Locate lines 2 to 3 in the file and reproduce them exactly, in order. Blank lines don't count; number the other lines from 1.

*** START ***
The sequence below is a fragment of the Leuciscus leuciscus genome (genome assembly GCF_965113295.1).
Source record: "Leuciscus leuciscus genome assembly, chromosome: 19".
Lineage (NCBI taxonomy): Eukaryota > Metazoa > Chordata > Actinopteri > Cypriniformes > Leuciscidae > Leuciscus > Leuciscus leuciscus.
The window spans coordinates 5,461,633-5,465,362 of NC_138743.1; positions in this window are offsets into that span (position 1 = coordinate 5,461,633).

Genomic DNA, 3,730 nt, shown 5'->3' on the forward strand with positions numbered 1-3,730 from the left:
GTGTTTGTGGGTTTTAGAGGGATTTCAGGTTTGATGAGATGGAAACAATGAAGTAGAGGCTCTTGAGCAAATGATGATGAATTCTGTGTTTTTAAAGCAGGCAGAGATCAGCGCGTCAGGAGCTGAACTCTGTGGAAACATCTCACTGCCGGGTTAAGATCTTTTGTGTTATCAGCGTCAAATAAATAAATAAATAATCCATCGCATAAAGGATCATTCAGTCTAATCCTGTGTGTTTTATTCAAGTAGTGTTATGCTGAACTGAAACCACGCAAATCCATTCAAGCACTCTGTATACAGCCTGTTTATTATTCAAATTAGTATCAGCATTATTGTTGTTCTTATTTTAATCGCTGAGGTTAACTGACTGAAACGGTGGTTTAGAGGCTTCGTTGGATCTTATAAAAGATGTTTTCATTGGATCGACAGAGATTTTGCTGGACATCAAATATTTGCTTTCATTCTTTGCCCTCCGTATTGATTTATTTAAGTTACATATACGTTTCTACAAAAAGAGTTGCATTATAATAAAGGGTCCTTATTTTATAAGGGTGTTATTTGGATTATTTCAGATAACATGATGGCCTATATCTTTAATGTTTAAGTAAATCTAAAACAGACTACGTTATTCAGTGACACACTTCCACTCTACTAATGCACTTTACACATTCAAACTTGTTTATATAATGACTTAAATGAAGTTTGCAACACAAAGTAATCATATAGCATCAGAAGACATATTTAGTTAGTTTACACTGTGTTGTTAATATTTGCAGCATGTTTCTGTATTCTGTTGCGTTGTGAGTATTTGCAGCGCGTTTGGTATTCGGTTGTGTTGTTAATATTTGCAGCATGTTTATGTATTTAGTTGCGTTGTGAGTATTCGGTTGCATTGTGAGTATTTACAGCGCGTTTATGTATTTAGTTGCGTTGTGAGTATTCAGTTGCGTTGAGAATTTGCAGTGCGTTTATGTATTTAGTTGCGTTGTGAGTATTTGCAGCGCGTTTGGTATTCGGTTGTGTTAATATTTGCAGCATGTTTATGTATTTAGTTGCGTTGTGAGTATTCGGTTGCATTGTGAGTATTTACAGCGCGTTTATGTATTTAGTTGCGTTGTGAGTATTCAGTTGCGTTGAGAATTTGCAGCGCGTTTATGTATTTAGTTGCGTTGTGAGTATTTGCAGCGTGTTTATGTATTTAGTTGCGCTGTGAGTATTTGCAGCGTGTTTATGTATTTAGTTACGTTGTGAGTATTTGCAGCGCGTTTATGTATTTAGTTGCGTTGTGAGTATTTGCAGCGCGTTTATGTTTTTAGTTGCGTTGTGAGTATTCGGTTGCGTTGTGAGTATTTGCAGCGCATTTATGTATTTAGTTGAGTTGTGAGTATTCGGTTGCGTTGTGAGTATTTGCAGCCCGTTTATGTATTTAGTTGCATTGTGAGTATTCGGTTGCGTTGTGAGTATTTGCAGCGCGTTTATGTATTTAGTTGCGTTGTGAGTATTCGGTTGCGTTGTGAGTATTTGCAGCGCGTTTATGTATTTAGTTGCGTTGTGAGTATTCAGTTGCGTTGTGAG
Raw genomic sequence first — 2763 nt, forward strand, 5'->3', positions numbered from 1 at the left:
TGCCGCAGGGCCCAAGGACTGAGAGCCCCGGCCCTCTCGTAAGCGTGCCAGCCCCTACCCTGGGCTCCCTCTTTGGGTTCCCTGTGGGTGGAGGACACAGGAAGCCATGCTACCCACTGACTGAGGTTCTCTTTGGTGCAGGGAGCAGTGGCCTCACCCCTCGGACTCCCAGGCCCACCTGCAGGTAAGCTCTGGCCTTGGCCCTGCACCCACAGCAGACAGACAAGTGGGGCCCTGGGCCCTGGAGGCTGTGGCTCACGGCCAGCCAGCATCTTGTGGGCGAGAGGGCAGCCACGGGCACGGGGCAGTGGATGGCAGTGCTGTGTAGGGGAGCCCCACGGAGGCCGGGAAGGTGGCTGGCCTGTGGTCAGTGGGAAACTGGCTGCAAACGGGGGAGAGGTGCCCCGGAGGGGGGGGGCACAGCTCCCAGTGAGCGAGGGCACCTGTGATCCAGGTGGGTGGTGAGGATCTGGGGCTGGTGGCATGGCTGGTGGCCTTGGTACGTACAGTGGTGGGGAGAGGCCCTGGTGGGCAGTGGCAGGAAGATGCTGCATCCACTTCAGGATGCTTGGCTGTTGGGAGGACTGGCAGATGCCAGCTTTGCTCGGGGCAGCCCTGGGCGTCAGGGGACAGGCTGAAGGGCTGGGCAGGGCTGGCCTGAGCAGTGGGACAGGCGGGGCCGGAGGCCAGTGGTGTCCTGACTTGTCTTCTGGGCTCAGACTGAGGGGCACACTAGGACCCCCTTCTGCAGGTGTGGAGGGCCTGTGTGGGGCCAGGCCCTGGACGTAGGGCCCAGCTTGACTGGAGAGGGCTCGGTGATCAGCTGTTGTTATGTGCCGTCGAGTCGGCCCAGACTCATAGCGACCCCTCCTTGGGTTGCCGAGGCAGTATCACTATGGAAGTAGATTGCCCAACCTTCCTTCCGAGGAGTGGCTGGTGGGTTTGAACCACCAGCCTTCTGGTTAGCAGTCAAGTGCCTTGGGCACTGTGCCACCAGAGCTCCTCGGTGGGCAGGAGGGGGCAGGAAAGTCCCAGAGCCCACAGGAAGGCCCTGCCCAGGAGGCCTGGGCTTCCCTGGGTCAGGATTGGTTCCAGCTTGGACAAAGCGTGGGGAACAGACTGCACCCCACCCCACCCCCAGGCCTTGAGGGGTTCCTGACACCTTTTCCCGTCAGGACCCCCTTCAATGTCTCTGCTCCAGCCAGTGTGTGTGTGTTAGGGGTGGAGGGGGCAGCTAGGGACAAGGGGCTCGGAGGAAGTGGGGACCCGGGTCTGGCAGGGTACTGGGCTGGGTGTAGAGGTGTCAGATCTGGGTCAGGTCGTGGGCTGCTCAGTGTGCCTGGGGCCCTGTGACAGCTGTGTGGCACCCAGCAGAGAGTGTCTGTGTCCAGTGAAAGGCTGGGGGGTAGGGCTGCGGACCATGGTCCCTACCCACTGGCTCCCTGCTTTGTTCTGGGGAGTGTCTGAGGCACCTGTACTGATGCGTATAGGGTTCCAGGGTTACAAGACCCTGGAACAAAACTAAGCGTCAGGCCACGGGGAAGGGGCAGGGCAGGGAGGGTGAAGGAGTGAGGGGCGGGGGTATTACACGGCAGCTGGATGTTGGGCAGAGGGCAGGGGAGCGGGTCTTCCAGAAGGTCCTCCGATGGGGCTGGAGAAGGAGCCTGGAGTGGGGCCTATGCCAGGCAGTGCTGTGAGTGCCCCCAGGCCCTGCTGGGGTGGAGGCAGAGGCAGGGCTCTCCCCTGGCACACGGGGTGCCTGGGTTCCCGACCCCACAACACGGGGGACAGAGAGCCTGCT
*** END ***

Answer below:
Source record: "Leuciscus leuciscus genome assembly, chromosome: 19".
Lineage (NCBI taxonomy): Eukaryota > Metazoa > Chordata > Actinopteri > Cypriniformes > Leuciscidae > Leuciscus > Leuciscus leuciscus.